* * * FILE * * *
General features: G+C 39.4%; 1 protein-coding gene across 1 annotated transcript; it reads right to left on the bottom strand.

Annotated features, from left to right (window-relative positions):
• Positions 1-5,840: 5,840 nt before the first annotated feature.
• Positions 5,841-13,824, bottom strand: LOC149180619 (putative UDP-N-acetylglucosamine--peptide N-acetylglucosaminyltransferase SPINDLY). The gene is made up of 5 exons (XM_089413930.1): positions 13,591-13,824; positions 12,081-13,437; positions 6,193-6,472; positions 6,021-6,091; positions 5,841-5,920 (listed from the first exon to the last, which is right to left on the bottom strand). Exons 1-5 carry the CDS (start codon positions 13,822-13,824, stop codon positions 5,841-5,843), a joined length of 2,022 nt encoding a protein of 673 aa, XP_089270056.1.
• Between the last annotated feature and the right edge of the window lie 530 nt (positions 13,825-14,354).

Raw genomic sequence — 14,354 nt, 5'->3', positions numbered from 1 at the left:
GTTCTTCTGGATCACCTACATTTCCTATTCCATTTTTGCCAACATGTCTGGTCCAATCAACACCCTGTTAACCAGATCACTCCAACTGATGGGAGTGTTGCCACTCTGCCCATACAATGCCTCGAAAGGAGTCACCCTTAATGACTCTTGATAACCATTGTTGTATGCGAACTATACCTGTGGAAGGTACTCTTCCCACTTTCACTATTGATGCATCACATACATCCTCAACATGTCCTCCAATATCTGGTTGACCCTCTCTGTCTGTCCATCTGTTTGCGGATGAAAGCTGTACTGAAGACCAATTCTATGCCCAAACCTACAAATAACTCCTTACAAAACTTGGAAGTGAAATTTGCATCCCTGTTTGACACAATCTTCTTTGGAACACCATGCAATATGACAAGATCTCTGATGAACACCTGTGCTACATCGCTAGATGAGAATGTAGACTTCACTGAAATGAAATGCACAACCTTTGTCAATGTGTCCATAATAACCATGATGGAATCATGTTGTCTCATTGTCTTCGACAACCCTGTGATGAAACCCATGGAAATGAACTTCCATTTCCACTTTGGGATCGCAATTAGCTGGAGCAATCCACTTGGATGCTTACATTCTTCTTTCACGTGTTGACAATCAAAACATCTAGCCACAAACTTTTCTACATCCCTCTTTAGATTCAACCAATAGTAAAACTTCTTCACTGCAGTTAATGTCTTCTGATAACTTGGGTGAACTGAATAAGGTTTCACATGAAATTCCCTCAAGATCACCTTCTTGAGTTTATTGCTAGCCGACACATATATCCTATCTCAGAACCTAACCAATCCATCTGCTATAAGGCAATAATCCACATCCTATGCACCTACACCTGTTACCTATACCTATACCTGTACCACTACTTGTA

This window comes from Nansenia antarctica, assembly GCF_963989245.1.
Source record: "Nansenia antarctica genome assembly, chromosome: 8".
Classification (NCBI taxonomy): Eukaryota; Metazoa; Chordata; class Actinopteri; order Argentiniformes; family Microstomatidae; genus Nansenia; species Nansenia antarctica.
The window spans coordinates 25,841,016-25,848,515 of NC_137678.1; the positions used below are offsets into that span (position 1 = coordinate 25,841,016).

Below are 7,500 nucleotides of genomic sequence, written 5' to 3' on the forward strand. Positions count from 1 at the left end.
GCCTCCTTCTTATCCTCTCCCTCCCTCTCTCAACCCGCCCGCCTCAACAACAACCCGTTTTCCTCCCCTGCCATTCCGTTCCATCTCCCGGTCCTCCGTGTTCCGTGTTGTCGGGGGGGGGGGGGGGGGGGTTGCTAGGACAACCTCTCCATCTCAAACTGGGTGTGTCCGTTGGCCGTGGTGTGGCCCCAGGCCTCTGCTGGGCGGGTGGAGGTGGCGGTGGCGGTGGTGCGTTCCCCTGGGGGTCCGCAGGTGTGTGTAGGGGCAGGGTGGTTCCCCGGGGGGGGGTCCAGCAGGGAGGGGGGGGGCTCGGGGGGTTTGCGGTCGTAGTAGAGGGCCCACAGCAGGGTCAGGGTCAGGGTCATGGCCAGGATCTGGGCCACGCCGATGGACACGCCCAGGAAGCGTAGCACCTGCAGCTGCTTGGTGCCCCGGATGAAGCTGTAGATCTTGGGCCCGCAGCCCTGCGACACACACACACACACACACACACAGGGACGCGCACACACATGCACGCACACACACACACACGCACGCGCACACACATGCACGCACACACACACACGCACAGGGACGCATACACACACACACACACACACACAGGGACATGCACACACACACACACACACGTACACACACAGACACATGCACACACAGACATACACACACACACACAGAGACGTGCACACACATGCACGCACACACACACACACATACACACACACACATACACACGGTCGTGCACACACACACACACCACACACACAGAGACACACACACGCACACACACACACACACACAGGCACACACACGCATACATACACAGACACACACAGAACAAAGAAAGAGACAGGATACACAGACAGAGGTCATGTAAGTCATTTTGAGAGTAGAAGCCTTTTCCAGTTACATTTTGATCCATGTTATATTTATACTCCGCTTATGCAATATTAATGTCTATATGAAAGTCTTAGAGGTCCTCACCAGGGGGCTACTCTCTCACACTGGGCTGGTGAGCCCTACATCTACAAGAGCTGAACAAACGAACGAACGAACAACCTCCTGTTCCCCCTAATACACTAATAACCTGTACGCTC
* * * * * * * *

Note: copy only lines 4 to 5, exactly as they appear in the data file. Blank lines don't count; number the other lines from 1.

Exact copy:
• Positions 5,841-13,824, bottom strand: LOC149180619 (putative UDP-N-acetylglucosamine--peptide N-acetylglucosaminyltransferase SPINDLY). The gene is made up of 5 exons (XM_089413930.1): positions 13,591-13,824; positions 12,081-13,437; positions 6,193-6,472; positions 6,021-6,091; positions 5,841-5,920 (listed from the first exon to the last, which is right to left on the bottom strand). Exons 1-5 carry the CDS (start codon positions 13,822-13,824, stop codon positions 5,841-5,843), a joined length of 2,022 nt encoding a protein of 673 aa, XP_089270056.1.
• Between the last annotated feature and the right edge of the window lie 530 nt (positions 13,825-14,354).